To me, there are a few moments in the Georgics – and one in particular – at which I think you can actually watch Virgil start toying with elements of an epic about Rome – in taking the events of recent history and putting them into the mythological framework that dated back to the Homeric sagas. It’s in the first Georgic, and what happens is that Virgil is offering ways to read the signs of the sun to foretell weather, and suddenly he stops and describes what happened in the sky the moment that Julius Caesar was assassinated back in 44 BCE. I’m going to give you one last quote – a fabulous quote, from the older Fairclough prose translation, just because of sentimental attachment to it. Here’s Virgil, wrapping up instructions on reading the signs of the sky and going on a long and extraordinary tangent about how the world was rocked by Caesar’s murder and the events that unfolded afterward.
In short, [Virgil writes in the first Georgic,] the tale told by even-fall, the quarter whence the wind drives clear the clouds, the purpose of the rainy South – of all the Sun will give you signs. Who dare say the Sun is false? Nay, he oft warns us that dark uprisings threaten, that treachery and hidden wars are upswelling. Nay, he had pity for Rome, when, after Caesar sank from sight, [the sun] veiled his shining face in dusky gloom, and a godless age feared everlasting night. Yet in that hour Earth also, and Ocean’s plains, and ill-boding dogs and ominous birds, gave their tokens. How oft we saw [Mount] Aetna flood the Cyclopes’s fields [in Sicily], when streams [of magma] poured from her rent furnaces, and she whirled balls of flame and molten rocks! Germany heard the clash of arms through all the sky; the Alps rocked with onwonted terrors. A voice, too, was heard of many amid the silence of solemn groves – an awful voice; and specters, pale in wondrous wise, were seen at evening twilight; and beasts – O portent, terrible! – spake as men. Rivers halt, earth gapes wide, in temples the ivory weeps in sorrow, and bronzes sweat. Eridanus, king of rivers, washed away in the swirl of his mad eddy whole forests, and all across the plains swept cattle and stalls alike. Yea, in that same hour, threatening filaments ceased not to show themselves in ominous entrails, or blood to flow from wells, or lofty cities to echo all the night with the howl of wolves. (1.466-486)34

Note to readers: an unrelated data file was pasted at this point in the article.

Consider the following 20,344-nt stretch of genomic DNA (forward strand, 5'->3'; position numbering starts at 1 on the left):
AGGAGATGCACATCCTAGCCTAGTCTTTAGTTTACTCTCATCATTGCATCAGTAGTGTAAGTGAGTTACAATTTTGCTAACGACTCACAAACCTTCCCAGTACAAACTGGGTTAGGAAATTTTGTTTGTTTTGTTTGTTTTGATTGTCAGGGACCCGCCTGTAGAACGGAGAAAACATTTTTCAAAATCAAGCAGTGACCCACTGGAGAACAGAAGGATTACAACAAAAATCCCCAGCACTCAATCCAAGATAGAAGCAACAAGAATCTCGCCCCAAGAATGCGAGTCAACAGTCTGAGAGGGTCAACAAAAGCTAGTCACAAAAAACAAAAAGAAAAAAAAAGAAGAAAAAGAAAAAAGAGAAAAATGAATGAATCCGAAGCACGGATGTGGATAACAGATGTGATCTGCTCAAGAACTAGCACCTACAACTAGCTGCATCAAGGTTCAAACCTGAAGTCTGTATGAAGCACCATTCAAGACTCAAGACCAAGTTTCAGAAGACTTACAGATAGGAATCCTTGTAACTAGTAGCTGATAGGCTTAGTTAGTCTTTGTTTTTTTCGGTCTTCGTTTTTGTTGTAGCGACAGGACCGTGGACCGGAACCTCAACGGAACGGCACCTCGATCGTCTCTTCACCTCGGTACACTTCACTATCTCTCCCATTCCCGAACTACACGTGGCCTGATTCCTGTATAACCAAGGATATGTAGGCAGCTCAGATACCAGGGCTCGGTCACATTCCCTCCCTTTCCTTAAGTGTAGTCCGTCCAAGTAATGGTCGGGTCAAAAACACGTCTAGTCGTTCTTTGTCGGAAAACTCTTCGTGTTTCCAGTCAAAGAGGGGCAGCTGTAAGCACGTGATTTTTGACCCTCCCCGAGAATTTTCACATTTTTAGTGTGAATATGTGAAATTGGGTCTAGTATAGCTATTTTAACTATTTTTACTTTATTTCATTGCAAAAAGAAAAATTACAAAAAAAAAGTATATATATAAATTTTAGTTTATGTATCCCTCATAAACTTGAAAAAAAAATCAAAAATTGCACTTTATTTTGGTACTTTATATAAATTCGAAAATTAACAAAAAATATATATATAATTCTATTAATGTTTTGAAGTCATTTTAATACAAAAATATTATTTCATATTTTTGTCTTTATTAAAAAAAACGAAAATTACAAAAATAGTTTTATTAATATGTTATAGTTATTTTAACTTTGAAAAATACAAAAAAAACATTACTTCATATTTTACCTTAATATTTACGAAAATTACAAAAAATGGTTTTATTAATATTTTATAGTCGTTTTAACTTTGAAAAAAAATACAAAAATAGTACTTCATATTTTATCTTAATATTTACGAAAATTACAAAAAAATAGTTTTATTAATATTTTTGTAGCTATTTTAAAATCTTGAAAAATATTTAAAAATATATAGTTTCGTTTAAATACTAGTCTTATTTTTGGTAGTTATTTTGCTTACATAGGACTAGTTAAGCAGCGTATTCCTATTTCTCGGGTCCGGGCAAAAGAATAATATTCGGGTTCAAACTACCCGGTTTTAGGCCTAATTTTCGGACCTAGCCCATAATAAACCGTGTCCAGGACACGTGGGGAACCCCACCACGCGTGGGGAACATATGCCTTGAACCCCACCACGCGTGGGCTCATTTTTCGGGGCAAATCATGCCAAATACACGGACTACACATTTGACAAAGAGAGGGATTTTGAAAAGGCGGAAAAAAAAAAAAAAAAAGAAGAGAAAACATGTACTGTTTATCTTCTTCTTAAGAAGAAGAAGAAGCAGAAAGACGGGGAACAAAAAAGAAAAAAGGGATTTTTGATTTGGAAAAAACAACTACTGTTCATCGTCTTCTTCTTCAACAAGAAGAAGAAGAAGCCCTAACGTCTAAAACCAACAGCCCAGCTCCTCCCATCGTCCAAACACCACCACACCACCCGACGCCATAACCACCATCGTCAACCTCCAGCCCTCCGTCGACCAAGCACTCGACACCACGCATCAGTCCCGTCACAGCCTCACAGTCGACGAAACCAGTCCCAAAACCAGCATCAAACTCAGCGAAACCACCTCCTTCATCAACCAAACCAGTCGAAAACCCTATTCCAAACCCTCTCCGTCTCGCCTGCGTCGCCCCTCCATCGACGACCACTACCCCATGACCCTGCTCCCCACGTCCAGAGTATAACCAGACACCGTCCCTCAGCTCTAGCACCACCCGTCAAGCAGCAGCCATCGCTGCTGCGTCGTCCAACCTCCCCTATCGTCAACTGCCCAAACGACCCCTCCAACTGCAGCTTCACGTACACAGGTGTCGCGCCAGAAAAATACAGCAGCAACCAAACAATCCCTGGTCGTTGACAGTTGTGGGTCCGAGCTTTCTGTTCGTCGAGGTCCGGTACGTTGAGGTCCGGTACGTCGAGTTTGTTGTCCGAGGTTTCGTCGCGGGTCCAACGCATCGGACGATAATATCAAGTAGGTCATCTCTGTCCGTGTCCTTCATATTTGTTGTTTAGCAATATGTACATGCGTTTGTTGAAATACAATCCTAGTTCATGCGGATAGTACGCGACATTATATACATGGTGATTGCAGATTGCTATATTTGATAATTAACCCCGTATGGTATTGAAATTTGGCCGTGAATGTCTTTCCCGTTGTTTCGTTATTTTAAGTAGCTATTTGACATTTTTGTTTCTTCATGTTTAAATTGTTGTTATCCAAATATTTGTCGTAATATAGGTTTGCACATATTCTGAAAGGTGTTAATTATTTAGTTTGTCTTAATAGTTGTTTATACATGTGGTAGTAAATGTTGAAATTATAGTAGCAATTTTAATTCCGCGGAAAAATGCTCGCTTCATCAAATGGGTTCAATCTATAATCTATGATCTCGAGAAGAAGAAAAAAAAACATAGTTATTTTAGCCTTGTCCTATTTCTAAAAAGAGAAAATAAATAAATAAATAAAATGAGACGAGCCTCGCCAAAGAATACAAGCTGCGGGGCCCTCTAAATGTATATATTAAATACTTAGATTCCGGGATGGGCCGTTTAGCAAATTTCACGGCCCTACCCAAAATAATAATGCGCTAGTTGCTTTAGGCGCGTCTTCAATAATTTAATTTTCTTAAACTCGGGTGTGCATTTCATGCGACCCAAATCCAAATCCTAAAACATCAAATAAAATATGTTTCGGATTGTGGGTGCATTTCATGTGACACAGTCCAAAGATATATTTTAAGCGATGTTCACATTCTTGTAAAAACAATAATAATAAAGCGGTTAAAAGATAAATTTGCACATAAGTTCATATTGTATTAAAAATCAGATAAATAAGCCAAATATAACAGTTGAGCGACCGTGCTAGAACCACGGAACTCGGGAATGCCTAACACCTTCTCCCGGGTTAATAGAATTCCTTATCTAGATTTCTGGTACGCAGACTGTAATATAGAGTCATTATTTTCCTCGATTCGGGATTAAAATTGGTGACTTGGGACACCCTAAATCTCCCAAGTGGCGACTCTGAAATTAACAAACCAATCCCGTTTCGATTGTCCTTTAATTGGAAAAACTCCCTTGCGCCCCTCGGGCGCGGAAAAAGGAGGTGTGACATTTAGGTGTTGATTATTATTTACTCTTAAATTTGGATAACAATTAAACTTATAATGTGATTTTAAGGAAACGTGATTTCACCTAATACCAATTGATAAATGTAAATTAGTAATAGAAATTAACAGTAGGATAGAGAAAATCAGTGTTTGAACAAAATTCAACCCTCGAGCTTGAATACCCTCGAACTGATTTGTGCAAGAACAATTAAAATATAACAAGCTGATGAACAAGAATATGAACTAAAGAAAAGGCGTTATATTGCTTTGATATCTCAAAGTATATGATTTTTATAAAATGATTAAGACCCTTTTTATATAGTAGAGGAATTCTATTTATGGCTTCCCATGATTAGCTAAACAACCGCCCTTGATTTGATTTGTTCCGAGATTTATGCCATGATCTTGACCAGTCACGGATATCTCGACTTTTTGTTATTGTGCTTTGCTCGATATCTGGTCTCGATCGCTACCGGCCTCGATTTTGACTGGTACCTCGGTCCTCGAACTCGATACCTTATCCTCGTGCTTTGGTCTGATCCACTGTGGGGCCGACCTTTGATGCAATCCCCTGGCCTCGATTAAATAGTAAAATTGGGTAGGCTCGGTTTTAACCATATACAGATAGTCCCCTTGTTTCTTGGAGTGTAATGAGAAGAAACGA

Now that does not sound like a poet content to write shepherds’ songs and farming manuals. That sounds like a poet who is getting ready to do something epic. And for the record, over the course of 44 BCE there seem to have been unusual meteorological events, including an eclipse that November, and so Virgil isn’t entirely improvising all these details. But as Virgil blends his counsel on how to read the weather together with a bombastic catalog of the dire events that heralded Julius Caesar’s death, I think you can see here and elsewhere in the Georgics that the poet was becoming interested in ways to heighten and conflate the history of Rome into epic mythology.

There is a story in the Roman historians Suetonius (Augustus 18.1) and Cassius Dio (Roman History 51.16) – a story about Octavian in about 30 BCE, after the death of his arch nemesis Mark Antony. Octavian had gone down to Alexandria to oversee the final campaign against Mark Antony. After the deaths of Antony and Cleopatra, Octavian, knowing that he had won mastery of Rome, knowing that he was the most powerful person in the Mediterranean, and that he had taken steps to make this power sustainable, went to the tomb of Alexander and set a crown on the corpse of the fallen general. It is, in the ancient Roman historians, a sort of gesture between equals, because up to the time of Octavian, no one had ever been as powerful as Alexander the Great. Octavian, aged 33, crowned Alexander, who’d died at 33, perhaps thinking that while Alexander had merely conquered the world, he himself would add to that achievement, reshaping and governing and reorganizing the world long afterward as he saw fit. In Dio’s account, Octavian accidentally breaks the nose off of Alexander’s corpse, further suggesting that Alexander’s legacy was short and brittle, in contrast to the longer one Augustus would leave behind him.